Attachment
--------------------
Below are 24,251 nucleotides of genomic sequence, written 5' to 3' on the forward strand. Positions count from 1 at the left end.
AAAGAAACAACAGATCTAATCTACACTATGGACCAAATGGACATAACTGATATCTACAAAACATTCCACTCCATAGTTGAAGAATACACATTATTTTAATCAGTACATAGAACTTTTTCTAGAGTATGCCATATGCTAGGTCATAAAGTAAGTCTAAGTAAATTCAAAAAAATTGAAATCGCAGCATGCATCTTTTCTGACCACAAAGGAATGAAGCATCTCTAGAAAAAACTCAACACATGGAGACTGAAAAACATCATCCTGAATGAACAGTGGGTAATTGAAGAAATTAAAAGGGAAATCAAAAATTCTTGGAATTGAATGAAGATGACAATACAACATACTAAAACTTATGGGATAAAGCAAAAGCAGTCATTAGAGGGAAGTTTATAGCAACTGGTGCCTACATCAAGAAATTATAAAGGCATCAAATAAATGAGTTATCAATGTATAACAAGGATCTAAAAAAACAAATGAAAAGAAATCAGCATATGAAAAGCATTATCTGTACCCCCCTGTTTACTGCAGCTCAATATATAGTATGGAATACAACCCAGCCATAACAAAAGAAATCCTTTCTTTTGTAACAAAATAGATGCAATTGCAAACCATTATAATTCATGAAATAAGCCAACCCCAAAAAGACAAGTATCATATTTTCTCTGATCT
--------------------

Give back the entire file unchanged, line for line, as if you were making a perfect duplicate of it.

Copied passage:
Below are 24,251 nucleotides of genomic sequence, written 5' to 3' on the forward strand. Positions count from 1 at the left end.
AAAGAAACAACAGATCTAATCTACACTATGGACCAAATGGACATAACTGATATCTACAAAACATTCCACTCCATAGTTGAAGAATACACATTATTTTAATCAGTACATAGAACTTTTTCTAGAGTATGCCATATGCTAGGTCATAAAGTAAGTCTAAGTAAATTCAAAAAAATTGAAATCGCAGCATGCATCTTTTCTGACCACAAAGGAATGAAGCATCTCTAGAAAAAACTCAACACATGGAGACTGAAAAACATCATCCTGAATGAACAGTGGGTAATTGAAGAAATTAAAAGGGAAATCAAAAATTCTTGGAATTGAATGAAGATGACAATACAACATACTAAAACTTATGGGATAAAGCAAAAGCAGTCATTAGAGGGAAGTTTATAGCAACTGGTGCCTACATCAAGAAATTATAAAGGCATCAAATAAATGAGTTATCAATGTATAACAAGGATCTAAAAAAACAAATGAAAAGAAATCAGCATATGAAAAGCATTATCTGTACCCCCCTGTTTACTGCAGCTCAATATATAGTATGGAATACAACCCAGCCATAACAAAAGAAATCCTTTCTTTTGTAACAAAATAGATGCAATTGCAAACCATTATAATTCATGAAATAAGCCAACCCCAAAAAGACAAGTATCATATTTTCTCTGATCT